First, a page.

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The Fate Cycle

"In the early chapters of the novel, however, it is Norton who shapes the fate of the protagonist."
~page 82 of Christopher Hanlon's "Eloquence and Invisible Man"

It is interesting how much Mr. Norton does shape the protagonist's fate when Mr. Norton keeps insisting that his own fate is tied to the protagonist. I never thought of this connection until reading the article. It didn't make sense why Mr. Norton thought his fate was directly linked to the protagonist's before because I hadn't made this link. I think it all comes down to the fact that since Mr. Norton does influence his fate so much, the success or failure of the protagonist does in some way go back to Norton. It is because of the events with Norton that invisible man is expelled from college. If he had stayed in school, he would never have been involved with the Brotherhood. He would be a completely different person. The protagonist's success is linked to Norton's fate because Norton shaped the protagonist's fate.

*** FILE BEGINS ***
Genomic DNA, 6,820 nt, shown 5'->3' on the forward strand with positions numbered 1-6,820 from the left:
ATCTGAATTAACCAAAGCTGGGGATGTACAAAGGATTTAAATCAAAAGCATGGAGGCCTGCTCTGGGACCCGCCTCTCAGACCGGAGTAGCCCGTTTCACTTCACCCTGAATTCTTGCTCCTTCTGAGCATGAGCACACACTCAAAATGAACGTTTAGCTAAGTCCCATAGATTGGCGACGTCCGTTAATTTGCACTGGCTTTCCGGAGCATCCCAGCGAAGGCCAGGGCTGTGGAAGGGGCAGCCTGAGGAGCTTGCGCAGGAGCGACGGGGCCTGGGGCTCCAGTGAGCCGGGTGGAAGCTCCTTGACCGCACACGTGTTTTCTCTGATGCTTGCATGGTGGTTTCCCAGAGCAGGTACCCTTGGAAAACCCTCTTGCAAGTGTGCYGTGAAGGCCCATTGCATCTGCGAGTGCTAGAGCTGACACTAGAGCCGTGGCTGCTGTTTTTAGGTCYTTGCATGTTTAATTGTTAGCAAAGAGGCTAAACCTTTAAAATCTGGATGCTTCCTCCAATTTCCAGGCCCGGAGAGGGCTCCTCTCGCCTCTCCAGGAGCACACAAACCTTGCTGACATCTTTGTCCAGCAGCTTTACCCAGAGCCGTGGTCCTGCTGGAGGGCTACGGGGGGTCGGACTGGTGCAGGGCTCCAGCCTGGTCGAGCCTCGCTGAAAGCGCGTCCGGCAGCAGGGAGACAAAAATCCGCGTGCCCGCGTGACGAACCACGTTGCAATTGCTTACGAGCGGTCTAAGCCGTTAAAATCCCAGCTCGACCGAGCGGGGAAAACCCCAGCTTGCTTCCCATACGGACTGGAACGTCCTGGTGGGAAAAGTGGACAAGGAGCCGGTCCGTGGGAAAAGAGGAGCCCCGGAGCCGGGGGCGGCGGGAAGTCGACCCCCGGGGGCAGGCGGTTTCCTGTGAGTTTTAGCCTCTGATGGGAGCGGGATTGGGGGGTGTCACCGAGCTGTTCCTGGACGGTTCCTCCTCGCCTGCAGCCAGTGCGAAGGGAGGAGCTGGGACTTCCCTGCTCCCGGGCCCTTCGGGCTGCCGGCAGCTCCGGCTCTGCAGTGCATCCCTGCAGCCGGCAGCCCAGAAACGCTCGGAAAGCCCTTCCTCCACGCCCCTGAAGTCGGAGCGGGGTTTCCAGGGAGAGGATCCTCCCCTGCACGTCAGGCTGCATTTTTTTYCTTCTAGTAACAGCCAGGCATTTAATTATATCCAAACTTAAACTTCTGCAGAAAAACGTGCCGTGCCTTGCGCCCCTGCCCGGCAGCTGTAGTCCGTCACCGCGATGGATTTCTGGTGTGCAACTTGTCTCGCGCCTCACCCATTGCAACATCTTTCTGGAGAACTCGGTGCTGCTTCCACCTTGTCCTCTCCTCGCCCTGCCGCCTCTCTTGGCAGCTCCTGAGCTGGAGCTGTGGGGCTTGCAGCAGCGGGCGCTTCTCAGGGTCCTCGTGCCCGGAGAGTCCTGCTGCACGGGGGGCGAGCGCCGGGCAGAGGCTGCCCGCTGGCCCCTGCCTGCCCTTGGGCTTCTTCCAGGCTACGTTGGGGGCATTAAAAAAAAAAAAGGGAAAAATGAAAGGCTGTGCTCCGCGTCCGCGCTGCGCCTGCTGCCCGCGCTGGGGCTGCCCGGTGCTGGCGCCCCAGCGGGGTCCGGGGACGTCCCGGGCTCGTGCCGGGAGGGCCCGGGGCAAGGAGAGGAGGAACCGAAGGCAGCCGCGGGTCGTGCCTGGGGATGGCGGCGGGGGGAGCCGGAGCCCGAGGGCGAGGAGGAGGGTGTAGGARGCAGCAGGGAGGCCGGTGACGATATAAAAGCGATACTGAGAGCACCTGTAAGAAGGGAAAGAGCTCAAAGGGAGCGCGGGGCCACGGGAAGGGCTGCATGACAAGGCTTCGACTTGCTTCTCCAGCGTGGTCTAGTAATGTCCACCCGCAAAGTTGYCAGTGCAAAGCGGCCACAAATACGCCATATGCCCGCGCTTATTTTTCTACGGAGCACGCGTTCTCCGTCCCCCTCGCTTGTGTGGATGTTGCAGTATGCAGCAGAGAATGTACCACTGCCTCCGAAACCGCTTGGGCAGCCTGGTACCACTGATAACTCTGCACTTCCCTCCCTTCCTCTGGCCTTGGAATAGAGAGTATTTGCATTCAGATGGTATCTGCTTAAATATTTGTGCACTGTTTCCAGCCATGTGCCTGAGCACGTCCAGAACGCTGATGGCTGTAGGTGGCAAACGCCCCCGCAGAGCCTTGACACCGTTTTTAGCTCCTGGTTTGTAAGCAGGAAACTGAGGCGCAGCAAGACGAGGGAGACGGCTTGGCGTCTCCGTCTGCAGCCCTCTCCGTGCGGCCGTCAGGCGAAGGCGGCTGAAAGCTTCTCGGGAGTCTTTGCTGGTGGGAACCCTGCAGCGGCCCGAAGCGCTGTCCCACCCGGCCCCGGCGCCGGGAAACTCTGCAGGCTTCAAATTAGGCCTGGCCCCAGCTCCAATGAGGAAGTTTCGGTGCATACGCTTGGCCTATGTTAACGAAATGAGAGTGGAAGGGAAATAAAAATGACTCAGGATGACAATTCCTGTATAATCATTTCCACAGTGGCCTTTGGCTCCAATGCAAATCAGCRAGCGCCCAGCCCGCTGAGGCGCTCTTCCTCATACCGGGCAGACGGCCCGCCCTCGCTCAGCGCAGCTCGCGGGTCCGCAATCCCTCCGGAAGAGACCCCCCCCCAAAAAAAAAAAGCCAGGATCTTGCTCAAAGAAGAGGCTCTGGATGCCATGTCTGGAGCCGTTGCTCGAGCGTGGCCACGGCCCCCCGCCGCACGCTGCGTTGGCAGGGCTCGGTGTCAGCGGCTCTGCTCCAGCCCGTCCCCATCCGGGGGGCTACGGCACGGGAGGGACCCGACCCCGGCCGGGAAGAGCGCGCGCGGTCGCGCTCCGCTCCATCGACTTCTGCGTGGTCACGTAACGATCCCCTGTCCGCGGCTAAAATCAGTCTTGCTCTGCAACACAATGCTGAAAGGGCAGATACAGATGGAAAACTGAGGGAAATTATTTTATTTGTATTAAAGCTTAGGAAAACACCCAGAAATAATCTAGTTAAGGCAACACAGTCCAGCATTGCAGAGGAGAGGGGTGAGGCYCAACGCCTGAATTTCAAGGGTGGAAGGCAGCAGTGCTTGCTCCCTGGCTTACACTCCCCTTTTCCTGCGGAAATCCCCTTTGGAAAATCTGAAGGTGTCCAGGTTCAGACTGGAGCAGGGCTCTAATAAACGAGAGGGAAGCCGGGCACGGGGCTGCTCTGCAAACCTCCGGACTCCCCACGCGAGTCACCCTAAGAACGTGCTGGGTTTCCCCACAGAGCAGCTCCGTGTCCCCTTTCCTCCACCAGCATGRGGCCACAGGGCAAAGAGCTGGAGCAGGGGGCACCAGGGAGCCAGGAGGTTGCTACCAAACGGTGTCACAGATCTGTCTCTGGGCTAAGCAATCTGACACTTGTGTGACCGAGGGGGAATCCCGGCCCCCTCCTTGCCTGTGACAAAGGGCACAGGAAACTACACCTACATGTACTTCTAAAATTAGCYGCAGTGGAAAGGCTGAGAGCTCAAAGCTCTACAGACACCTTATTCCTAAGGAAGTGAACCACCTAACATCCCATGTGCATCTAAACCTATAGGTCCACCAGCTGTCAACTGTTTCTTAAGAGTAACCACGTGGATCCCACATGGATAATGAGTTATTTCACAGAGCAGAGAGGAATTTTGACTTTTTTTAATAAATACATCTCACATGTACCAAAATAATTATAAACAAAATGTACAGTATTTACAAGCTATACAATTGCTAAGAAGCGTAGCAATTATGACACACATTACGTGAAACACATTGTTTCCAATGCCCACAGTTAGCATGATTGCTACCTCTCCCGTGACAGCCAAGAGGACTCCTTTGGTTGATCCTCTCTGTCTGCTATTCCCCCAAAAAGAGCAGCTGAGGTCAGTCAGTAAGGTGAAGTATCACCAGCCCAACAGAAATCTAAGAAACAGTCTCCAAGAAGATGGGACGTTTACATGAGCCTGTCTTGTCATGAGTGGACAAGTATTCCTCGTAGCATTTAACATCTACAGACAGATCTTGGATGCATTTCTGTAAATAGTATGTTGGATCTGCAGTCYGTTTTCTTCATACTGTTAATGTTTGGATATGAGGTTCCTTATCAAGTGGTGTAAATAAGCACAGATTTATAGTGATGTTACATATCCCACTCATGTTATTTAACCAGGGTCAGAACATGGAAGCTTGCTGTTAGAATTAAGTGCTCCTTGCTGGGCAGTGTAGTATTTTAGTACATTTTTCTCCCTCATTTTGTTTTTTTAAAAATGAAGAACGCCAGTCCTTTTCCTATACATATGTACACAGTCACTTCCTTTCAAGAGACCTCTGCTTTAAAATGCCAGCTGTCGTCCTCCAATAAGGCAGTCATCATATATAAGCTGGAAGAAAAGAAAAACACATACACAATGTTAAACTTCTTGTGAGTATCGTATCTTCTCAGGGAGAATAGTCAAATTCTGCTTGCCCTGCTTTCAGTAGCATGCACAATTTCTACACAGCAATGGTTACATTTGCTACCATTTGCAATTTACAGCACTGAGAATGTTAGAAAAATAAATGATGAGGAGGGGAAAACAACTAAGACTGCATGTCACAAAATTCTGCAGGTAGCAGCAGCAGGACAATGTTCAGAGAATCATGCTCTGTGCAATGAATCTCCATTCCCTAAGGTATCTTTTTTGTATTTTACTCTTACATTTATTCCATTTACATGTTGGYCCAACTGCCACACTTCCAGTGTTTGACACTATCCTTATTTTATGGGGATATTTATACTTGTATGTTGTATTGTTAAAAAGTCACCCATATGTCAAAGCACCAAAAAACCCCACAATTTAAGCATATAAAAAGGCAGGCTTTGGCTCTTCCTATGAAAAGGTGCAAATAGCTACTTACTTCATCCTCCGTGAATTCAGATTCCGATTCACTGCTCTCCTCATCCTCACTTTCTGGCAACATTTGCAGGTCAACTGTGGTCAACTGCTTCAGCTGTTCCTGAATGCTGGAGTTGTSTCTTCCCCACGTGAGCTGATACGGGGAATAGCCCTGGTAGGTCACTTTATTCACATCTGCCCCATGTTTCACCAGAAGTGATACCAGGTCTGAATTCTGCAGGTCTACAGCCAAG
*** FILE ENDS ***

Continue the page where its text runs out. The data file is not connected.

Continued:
Comments (1)

Nikita McClellan:

I do argee that Norton had an influence on the narrator. But how much? I don't think he had so much.I feel that Dr. Bledsoe had to most influence on the narrator. Had he not expelled the narrator, the narrator would not have even been in New York at all. It was Bledsoe who made the fate of the narrator.

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This page contains a single entry from the blog posted on April 5, 2009 2:47 PM.

The previous post in this blog was What's in a Name?.

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